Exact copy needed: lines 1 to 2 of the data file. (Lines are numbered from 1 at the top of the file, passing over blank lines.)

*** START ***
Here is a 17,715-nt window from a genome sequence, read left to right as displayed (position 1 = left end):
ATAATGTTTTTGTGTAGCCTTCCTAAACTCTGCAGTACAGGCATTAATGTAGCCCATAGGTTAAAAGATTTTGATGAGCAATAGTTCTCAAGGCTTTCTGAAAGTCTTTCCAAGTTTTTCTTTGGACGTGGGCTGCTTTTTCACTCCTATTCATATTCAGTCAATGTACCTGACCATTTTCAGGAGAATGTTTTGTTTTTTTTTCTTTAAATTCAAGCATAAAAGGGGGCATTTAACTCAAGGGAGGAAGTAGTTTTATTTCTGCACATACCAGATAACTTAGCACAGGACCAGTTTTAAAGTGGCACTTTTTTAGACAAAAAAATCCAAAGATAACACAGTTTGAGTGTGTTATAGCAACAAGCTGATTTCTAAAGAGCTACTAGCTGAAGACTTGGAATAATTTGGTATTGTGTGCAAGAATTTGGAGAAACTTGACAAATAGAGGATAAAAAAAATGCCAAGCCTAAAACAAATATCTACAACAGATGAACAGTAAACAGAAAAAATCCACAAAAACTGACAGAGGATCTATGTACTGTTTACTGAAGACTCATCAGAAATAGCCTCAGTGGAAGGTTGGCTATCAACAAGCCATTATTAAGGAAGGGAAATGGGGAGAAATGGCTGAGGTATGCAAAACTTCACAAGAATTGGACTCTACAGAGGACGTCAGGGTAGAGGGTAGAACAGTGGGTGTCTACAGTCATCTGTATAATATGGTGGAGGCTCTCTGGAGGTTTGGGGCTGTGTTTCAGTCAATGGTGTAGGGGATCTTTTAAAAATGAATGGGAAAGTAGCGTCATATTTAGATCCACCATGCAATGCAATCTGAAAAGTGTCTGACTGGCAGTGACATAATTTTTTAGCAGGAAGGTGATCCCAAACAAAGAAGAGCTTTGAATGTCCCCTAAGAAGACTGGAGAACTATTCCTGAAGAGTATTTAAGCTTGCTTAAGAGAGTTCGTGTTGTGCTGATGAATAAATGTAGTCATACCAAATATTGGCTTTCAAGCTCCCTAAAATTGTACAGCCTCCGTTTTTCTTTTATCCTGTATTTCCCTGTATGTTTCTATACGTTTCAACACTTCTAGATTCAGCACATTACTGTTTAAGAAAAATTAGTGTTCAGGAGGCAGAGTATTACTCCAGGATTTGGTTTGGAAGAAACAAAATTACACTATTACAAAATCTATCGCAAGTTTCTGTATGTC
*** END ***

Here is a 17,715-nt window from a genome sequence, read left to right as displayed (position 1 = left end):
ATAATGTTTTTGTGTAGCCTTCCTAAACTCTGCAGTACAGGCATTAATGTAGCCCATAGGTTAAAAGATTTTGATGAGCAATAGTTCTCAAGGCTTTCTGAAAGTCTTTCCAAGTTTTTCTTTGGACGTGGGCTGCTTTTTCACTCCTATTCATATTCAGTCAATGTACCTGACCATTTTCAGGAGAATGTTTTGTTTTTTTTTCTTTAAATTCAAGCATAAAAGGGGGCATTTAACTCAAGGGAGGAAGTAGTTTTATTTCTGCACATACCAGATAACTTAGCACAGGACCAGTTTTAAAGTGGCACTTTTTTAGACAAAAAAATCCAAAGATAACACAGTTTGAGTGTGTTATAGCAACAAGCTGATTTCTAAAGAGCTACTAGCTGAAGACTTGGAATAATTTGGTATTGTGTGCAAGAATTTGGAGAAACTTGACAAATAGAGGATAAAAAAAATGCCAAGCCTAAAACAAATATCTACAACAGATGAACAGTAAACAGAAAAAATCCACAAAAACTGACAGAGGATCTATGTACTGTTTACTGAAGACTCATCAGAAATAGCCTCAGTGGAAGGTTGGCTATCAACAAGCCATTATTAAGGAAGGGAAATGGGGAGAAATGGCTGAGGTATGCAAAACTTCACAAGAATTGGACTCTACAGAGGACGTCAGGGTAGAGGGTAGAACAGTGGGTGTCTACAGTCATCTGTATAATATGGTGGAGGCTCTCTGGAGGTTTGGGGCTGTGTTTCAGTCAATGGTGTAGGGGATCTTTTAAAAATGAATGGGAAAGTAGCGTCATATTTAGATCCACCATGCAATGCAATCTGAAAAGTGTCTGACTGGCAGTGACATAATTTTTTAGCAGGAAGGTGATCCCAAACAAAGAAGAGCTTTGAATGTCCCCTAAGAAGACTGGAGAACTATTCCTGAAGAGTATTTAAGCTTGCTTAAGAGAGTTCGTGTTGTGCTGATGAATAAATGTAGTCATACCAAATATTGGCTTTCAAGCTCCCTAAAATTGTACAGCCTCCGTTTTTCTTTTATCCTGTATTTCCCTGTATGTTTCTATACGTTTCAACACTTCTAGATTCAGCACATTACTGTTTAAGAAAAATTAGTGTTCAGGAGGCAGAGTATTACTCCAGGATTTGGTTTGGAAGAAACAAAATTACACTATTACAAAATCTATCGCAAGTTTCTGTATGTC